This kind of highly structured and intensive treatment can be particularly effective for people with severe mental health and/or substance use disorders who have attempted to get sober on their own but have failed. Such individuals can benefit from days that are filled—from sunrise to sunset—with individual and group therapy sessions along with ongoing monitoring of their physical and psychological condition.
People struggling with addiction often feel out of control. The structure provided by inpatient treatment can help them feel more safe and secure, especially while going through the detox/withdrawal process. Being under the constant care of doctors and mental healthcare professionals provides safety, comfort, and stability.
Cons of Inpatient Treatment
The cons of inpatient treatment are twofold: (1) Practical arrangements; and (2) Cost.
People opting for inpatient treatment may need to make arrangements to be away from their families and/or jobs for days, weeks, or months. This may require arranging for children to be cared for by friends or relatives. It may mean taking a leave of absence, vacation time, or sick leave from work. Making such arrangements is possible for some people—and may be more difficult for others.
Another reason that inpatient care might not be the right choice for everyone is its cost. Inpatient mental health care is almost always more expensive than outpatient care. And while some insurance plans cover it, many do not.
Pros of Outpatient Treatment
The primary advantage of outpatient care is that it allows the person receiving treatment to continue to engage with their daily responsibilities. With treatment sessions available at various times—both during the week as well as on weekends—people with regular working hours can choose what fits into their schedule. And parents don’t have to worry about finding childcare while they undergo treatment.
The level of care won’t be as intensive as it is in an inpatient program. However, skilled therapists and the peer support of others who are also recovering from a substance use or mental health disorder can make it a very effective option.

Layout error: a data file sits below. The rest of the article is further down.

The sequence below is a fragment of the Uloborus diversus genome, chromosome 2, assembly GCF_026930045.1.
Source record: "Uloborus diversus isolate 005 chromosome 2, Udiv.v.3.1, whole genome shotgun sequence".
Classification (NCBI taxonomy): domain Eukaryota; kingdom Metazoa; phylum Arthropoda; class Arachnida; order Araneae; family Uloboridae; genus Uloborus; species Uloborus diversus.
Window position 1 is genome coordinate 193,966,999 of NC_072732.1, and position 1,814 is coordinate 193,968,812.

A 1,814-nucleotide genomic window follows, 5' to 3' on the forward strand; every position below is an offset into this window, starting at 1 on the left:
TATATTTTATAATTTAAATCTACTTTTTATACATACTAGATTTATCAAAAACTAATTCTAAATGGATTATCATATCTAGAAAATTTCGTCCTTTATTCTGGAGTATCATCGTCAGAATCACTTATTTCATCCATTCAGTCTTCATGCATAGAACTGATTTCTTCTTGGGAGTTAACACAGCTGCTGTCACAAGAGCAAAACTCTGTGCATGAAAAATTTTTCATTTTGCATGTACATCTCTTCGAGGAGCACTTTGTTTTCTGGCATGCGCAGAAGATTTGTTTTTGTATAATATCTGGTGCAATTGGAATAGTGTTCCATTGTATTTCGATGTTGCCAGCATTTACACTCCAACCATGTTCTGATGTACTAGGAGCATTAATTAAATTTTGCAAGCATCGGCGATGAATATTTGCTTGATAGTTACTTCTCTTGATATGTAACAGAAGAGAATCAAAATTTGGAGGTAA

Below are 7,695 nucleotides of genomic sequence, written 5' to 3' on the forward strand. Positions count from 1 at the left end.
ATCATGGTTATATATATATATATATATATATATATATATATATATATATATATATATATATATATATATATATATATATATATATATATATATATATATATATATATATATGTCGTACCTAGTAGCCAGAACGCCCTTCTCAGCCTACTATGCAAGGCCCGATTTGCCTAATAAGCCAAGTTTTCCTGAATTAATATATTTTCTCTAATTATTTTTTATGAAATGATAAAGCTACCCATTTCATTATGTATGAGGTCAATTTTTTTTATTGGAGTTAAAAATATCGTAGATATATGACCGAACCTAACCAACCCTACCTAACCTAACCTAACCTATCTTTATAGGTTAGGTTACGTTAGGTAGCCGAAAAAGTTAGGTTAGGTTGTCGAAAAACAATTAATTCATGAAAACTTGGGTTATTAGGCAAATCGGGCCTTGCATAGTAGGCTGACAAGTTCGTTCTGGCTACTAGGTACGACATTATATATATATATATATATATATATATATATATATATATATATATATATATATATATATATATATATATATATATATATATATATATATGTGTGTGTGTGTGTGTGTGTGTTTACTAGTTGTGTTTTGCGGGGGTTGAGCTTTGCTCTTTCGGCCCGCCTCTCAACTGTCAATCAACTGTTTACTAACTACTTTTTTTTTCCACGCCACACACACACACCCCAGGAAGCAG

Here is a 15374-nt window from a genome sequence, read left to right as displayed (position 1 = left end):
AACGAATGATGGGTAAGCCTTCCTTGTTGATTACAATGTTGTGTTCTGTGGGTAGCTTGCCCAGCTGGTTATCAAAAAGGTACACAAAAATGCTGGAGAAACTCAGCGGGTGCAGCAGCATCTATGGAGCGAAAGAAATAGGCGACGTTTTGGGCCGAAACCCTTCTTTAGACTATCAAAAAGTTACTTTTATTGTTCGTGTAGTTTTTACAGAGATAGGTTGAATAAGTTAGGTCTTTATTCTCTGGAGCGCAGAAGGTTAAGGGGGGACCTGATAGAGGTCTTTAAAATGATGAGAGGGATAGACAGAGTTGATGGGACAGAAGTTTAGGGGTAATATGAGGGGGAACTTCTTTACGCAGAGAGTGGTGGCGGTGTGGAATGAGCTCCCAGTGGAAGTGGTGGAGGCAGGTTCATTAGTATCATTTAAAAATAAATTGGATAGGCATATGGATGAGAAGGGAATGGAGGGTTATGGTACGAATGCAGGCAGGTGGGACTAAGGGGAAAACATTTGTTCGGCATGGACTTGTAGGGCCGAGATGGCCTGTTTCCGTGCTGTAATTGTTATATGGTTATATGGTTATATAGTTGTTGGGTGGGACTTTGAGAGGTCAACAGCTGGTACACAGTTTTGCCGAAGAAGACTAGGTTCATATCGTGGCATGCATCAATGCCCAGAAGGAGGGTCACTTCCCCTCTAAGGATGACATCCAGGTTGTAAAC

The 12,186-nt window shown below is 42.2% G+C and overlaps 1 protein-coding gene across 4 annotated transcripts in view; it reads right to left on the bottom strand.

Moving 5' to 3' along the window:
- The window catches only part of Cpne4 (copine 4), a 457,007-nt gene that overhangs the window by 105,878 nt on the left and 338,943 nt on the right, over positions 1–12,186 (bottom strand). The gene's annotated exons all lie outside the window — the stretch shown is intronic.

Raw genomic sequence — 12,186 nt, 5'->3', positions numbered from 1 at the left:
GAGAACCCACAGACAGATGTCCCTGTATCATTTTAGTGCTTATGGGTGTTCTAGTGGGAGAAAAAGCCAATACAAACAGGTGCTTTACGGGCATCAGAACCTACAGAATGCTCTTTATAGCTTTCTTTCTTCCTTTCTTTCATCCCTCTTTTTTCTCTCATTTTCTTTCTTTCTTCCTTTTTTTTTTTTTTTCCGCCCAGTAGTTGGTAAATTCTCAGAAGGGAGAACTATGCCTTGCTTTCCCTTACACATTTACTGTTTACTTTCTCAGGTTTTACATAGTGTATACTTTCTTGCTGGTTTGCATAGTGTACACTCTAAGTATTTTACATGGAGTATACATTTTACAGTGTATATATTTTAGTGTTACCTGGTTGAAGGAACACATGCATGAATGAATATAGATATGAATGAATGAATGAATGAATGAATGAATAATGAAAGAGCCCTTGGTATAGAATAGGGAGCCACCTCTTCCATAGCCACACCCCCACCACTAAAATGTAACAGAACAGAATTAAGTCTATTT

Outpatient treatment also allows an individual to maintain a connection with their existing support networks. And, as the healing work progresses, the person can actively integrate their new coping skills into their daily living.
A final “pro” of outpatient treatment is that it tends to be much more affordable. And insurance plans are more likely to cover outpatient treatment than inpatient treatment.
Cons of Outpatient Treatment
The main disadvantage of outpatient treatment is that the individual doesn’t have the safety net of intensive and ongoing care. Recovering from an addiction or serious mental illness can be extremely challenging. A person in an outpatient program may experience setbacks because they still have contact with friends who use alcohol or drugs; or other people who enable their illness.
A related disadvantage to outpatient care is that the individual doesn’t have 24/7 access to mental health professionals. If they’re in crisis and could benefit from speaking immediately with a therapist—this may not happen. The person may need to wait hours or days before their next session.
Individuals receiving outpatient treatment also don’t have the same opportunity to cultivate deep bonds with people who are experiencing similar challenges—as they would in an inpatient program.
For those struggling with a substance use disorder or other mental illness, getting help is vitally important. And choosing the right type of support can make the difference between a successful recovery and a relapse. Knowing the pros and cons—the benefits and disadvantages—of inpatient and outpatient treatment options, allows each person to make the decision that’s right for them.
Resources for Those Seeking Treatment
The best treatment programs are those that work for a given individual. Whether it’s an inpatient or outpatient setting, skilled and compassionate providers can help their clients achieve optimal mental health and wellness.
The highly trained team of mental health professionals at Turning Tides also treats co-occurring disorders for people who struggle with both substance abuse and mental health disorder. Counselors and psychiatrists offer individual and group therapy with therapeutic modalities such as:
- Cognitive behavioral therapy (CBT)
- Dialectical behavior therapy (DBT)
- EMDR therapy for trauma
- Family therapy
At Turning Tides, we are committed to treating each person with the care and compassion that they deserve. To learn more about our addiction and mental health treatment programs, please feel free to contact us.